~One of the 20 Sharp-shinned Hawks counted today at Mt. Peter Hawkwatch, 10/15/22.~

Sunday Shots 10/09/22

I was away this weekend and so the only birding I fit in was Sunday afternoon into the early evening. I checked the black dirt, hoping for shorebirds but no luck. I did come across a flock of American Pipits, always a favorite of mine, feeding on an old pumpkin field. Afterwards, I walked Wallkill River National Wildlife Refuge’s Winding Waters trail. It was a pleasant and birdy walk, with mostly the usuals. My best moment was when a Merlin rocketed down the trail, about head high, right towards me, only veering off at the last second.

~American Pipit in the black dirt, 10/09/22.~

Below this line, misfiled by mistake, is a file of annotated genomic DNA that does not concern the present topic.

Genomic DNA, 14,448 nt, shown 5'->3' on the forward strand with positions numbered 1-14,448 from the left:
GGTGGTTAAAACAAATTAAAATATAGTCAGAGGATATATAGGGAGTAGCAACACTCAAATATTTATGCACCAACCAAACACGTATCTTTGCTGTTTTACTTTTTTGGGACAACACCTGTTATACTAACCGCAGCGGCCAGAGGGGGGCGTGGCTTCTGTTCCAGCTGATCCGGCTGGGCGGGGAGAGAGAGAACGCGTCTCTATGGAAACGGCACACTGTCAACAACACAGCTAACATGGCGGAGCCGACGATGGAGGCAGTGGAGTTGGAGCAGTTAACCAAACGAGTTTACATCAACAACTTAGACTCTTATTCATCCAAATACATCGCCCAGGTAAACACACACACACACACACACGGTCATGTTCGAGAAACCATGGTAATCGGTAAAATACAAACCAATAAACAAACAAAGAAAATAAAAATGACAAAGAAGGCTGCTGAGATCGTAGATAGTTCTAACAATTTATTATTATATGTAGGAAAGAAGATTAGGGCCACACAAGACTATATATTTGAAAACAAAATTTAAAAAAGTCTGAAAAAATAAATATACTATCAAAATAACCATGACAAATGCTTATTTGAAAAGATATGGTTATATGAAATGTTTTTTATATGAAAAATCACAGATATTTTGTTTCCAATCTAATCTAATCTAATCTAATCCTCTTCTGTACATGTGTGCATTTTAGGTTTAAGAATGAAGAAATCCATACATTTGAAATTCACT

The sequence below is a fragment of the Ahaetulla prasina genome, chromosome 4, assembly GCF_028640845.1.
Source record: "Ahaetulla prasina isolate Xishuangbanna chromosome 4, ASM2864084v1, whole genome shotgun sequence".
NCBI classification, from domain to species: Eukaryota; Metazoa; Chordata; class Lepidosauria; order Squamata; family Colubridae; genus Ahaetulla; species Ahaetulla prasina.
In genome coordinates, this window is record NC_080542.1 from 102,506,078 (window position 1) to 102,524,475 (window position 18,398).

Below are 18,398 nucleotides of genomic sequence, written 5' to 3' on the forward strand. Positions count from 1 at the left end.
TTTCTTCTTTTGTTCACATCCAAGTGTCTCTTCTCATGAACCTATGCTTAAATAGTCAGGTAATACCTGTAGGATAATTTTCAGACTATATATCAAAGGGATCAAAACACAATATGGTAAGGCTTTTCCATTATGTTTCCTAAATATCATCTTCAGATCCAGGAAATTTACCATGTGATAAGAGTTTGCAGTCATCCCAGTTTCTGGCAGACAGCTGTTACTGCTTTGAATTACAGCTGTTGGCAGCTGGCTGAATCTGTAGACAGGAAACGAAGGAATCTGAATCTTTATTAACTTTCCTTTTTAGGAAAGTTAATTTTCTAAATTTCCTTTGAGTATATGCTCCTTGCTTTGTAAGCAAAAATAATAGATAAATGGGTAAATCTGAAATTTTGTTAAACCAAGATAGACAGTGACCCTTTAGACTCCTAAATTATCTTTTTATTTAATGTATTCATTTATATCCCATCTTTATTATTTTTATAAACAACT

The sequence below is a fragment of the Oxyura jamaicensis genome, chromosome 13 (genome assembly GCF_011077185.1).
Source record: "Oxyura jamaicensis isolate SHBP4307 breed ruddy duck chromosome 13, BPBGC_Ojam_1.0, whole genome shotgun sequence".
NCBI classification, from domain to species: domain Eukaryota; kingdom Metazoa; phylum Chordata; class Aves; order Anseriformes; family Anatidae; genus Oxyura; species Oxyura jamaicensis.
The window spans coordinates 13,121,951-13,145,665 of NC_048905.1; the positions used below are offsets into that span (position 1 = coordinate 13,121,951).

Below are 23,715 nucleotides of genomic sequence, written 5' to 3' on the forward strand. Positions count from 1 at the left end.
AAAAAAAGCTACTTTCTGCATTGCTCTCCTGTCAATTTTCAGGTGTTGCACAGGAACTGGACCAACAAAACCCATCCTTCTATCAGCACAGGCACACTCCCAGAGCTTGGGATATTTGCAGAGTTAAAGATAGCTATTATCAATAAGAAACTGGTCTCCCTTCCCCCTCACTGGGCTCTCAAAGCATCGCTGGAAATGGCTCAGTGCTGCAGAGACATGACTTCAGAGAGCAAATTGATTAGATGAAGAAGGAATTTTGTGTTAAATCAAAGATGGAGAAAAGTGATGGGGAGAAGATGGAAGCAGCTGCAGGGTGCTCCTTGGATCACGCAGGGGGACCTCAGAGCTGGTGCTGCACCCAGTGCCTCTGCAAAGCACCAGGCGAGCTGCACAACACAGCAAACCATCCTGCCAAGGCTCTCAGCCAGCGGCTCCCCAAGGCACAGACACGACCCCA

~Swamp Sparrow in nice light at Winding Waters, 10/09/22.~
~American Pipit with pumpkins in the black dirt, 10/09/22.~
~Hairy Woodpecker at Winding Waters Trail, 10/09/22.~

Good Shorebirding in the Black Dirt, 10/06/22

The first week back at work after vacation is always a doozy, but this one has been especially rough. This seemed to make it that much sweeter when I finally got out to do some birding tonight and found a nice collection of shorebirds in the black dirt. The highlight was (6) WHITE-RUMPED SANDPIPERS, which are always a favorite. Also in the same field was over 100 Killdeer, (3) Least Sandpipers, and a single Pectoral Sandpiper. It was a nice break from the grind.

~White-rumped Sandpipers in the black dirt, 10/06/22.~
~White-rumped Sandpiper in the black dirt, 10/06/22.~